I’ve been reading a bit about zoning lately, this article is a neat summation of one of my concerns about suburbs in the United States: stupid zoning laws. Author “simval84” writes a blog called “Urban kchoze”, here’s a post about Japanese zoning:

Japanese do not impose one or two exclusive uses for every zone. They tend to view things more as the maximum nuisance level to tolerate in each zone, but every use that is considered to be less of a nuisance is still allowed. So low-nuisance uses are allowed essentially everywhere. That means that almost all Japanese zones allow mixed use developments, which is far from true in North American zoning.

With the kind of zoning we have here, when new homes are built, there will never be a neighborhood pizza place. You’ll never be able to walk from the ball field to an ice cream parlor. During a snowstorm, you won’t be able to trudge through the drifts to the local café, chat with your neighbors about the storm, warm up, and have a cup of coffee. When you are retired and can no longer drive, you won’t be able to meet your friends for brunch on a Tuesday in the summer. Why?

Because everything is specifically zoned to be too damn far away from everything else!

Even simply lacing the borders of housing developments with mixed use properties would be an improvement, but the closest I’ve seen is strip malls on the outskirts of developments at the intersections of huge roads. Anyhow, more from simval84 at his comments page on The Guardian.

Update: here’s more, pulling it all together in a big picture:

…minimum lot sizes mean that each lot would be very big, so there is little advantage of building a smaller house as you can’t leverage the smaller size of buildings to increase density. House building costs are also not proportional to square feet, the cost of a marginal square foot is much lower than the average cost per square foot.

As to highways and land prices, I think you must consider the impact of car-oriented “urbanism” and very high highway coverage. Let’s suppose a city with a strong center with jobs and stores located there. People who want to go live in the city will tolerate living maybe 15-20 minutes from downtown. Now, if you only have residential streets, as cars travel on average about 20-25 mph on them (including stops and lights), that would mean that the lands available for development would be lands located within 5 or 6 miles of the downtown area, so maybe 80-100 square miles.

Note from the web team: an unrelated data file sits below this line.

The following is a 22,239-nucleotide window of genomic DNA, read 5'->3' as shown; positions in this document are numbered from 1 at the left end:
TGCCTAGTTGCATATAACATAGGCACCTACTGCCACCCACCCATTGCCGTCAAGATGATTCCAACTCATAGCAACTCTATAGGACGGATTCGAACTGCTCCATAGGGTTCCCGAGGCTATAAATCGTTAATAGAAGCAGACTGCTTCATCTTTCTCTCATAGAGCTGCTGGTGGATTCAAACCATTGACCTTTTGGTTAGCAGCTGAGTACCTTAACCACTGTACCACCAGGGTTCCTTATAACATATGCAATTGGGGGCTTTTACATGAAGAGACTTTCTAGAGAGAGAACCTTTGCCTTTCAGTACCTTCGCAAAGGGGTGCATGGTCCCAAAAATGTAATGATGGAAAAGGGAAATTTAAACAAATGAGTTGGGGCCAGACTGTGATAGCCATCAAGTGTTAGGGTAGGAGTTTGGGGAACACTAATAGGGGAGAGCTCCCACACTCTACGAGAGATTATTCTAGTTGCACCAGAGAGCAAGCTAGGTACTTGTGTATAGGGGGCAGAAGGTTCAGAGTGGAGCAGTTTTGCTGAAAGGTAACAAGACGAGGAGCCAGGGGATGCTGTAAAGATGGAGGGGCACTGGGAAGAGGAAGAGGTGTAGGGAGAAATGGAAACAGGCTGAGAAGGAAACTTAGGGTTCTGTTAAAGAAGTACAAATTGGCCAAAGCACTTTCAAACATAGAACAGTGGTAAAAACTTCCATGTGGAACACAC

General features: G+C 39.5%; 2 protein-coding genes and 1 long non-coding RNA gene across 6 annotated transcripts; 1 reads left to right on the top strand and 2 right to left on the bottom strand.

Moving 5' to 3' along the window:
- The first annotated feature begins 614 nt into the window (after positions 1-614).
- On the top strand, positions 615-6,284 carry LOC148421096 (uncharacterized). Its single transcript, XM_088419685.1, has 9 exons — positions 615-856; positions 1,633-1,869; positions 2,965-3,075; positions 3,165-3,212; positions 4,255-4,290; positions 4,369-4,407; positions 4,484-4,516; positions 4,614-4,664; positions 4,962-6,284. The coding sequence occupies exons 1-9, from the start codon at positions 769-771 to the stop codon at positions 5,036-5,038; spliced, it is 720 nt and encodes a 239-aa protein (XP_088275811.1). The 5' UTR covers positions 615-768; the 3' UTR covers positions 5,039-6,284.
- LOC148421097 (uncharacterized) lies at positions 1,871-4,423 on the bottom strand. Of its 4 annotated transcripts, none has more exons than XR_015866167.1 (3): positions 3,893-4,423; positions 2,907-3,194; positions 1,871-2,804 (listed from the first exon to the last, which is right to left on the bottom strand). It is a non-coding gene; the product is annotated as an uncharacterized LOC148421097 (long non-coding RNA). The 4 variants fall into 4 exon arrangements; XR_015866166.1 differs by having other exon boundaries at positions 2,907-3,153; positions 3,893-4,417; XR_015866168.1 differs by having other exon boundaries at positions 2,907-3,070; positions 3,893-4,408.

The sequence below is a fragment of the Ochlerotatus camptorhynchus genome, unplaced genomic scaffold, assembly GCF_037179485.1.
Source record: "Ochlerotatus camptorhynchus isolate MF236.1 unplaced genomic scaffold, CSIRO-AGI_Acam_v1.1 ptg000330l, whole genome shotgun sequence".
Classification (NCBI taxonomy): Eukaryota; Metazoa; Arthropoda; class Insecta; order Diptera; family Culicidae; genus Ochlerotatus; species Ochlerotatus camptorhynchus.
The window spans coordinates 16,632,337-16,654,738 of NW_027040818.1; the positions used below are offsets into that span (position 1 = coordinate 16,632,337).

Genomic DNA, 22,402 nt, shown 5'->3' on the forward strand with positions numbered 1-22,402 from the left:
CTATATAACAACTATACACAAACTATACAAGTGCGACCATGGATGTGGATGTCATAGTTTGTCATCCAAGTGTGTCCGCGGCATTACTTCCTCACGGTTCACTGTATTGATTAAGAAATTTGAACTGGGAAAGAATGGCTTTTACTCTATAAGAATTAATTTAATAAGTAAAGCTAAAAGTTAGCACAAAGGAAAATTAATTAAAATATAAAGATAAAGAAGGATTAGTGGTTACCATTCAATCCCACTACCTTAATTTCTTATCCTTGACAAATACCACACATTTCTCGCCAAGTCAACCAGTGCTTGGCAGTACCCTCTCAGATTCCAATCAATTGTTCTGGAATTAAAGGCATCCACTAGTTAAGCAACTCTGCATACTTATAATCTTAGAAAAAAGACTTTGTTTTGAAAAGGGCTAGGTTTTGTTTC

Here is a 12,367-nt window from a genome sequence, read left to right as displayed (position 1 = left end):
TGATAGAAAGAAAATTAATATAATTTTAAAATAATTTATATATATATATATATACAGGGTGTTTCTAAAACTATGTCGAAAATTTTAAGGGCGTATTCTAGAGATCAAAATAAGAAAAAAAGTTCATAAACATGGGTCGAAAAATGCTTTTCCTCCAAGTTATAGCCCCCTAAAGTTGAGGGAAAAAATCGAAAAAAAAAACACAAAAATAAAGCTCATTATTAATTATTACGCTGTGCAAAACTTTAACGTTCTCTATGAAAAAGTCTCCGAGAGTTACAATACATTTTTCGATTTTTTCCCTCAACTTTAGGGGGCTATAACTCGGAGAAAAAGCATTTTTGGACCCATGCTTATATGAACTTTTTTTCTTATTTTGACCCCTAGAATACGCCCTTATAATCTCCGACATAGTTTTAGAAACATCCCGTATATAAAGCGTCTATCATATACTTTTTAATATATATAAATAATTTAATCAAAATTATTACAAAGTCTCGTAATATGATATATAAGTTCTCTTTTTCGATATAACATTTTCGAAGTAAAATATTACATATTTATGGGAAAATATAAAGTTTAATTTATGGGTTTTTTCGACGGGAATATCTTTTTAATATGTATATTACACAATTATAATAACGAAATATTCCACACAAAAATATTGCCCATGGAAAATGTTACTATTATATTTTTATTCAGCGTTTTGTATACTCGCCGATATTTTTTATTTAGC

Now add 60 mph highways through the area. Suddenly, the land situated at 6 miles from downtown is not at 15-20 minutes from downtown, but at 6 minutes from it. People will tolerate living much farther away, up to 15-20 miles away from downtown. That’s 700 to 1200 square miles of lands close enough to downtown for people to settle on. Proximity is measured in minutes, not in miles.

The result of that is that land prices collapse because there’s so much land that is at an acceptable distance from downtown. Since land is cheap, there is no pressure to build smaller houses. People can build spatially inefficient houses that are cheap to build as they are mostly empty spaces.

If you go see Europe on the other hand, most highways circumvent urban areas, they do not penetrate them. So the distance people are willing to live away from downtown is much shorter. People tend to concentrate closer to the main cities. For instance, most Paris suburbs just stop 20 miles away from the city center (they have highways, they just stop a few miles from downtown). The city of Newman, an Atlanta suburb, is 40 miles away from downtown Atlanta.

It means that land prices will be much more expensive, creating an incentive to use less land per housing unit, ie more density.

So in the US, where highways cover most of metropolitan areas, land will be very cheap, and thus it allows for people to build bigger houses for the same price.

Finally, the low-density car-oriented public realm will likely be extremely poor. Therefore, most people will spend almost their entire lives inside their homes, as there is little point to going outside. So you need an expansive and rich private realm in order to compensate and to avoid cabin fever.

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